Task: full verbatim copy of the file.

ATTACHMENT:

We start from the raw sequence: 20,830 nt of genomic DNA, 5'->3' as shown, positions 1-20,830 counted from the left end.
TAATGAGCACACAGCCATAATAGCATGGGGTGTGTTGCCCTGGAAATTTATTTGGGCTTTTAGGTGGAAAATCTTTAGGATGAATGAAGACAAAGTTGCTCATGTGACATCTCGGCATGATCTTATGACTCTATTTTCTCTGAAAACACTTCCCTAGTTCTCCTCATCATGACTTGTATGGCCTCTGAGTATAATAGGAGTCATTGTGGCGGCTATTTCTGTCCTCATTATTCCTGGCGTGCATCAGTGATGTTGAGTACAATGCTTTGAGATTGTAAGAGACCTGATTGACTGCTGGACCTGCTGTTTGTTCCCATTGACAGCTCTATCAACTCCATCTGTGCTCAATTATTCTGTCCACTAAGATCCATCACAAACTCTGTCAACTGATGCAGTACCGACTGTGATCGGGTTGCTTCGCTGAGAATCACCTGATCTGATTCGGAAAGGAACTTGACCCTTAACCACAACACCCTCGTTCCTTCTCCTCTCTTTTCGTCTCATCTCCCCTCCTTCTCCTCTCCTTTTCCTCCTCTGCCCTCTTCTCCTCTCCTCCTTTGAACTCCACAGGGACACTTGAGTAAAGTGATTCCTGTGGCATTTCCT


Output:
We start from the raw sequence: 20,830 nt of genomic DNA, 5'->3' as shown, positions 1-20,830 counted from the left end.
TAATGAGCACACAGCCATAATAGCATGGGGTGTGTTGCCCTGGAAATTTATTTGGGCTTTTAGGTGGAAAATCTTTAGGATGAATGAAGACAAAGTTGCTCATGTGACATCTCGGCATGATCTTATGACTCTATTTTCTCTGAAAACACTTCCCTAGTTCTCCTCATCATGACTTGTATGGCCTCTGAGTATAATAGGAGTCATTGTGGCGGCTATTTCTGTCCTCATTATTCCTGGCGTGCATCAGTGATGTTGAGTACAATGCTTTGAGATTGTAAGAGACCTGATTGACTGCTGGACCTGCTGTTTGTTCCCATTGACAGCTCTATCAACTCCATCTGTGCTCAATTATTCTGTCCACTAAGATCCATCACAAACTCTGTCAACTGATGCAGTACCGACTGTGATCGGGTTGCTTCGCTGAGAATCACCTGATCTGATTCGGAAAGGAACTTGACCCTTAACCACAACACCCTCGTTCCTTCTCCTCTCTTTTCGTCTCATCTCCCCTCCTTCTCCTCTCCTTTTCCTCCTCTGCCCTCTTCTCCTCTCCTCCTTTGAACTCCACAGGGACACTTGAGTAAAGTGATTCCTGTGGCATTTCCT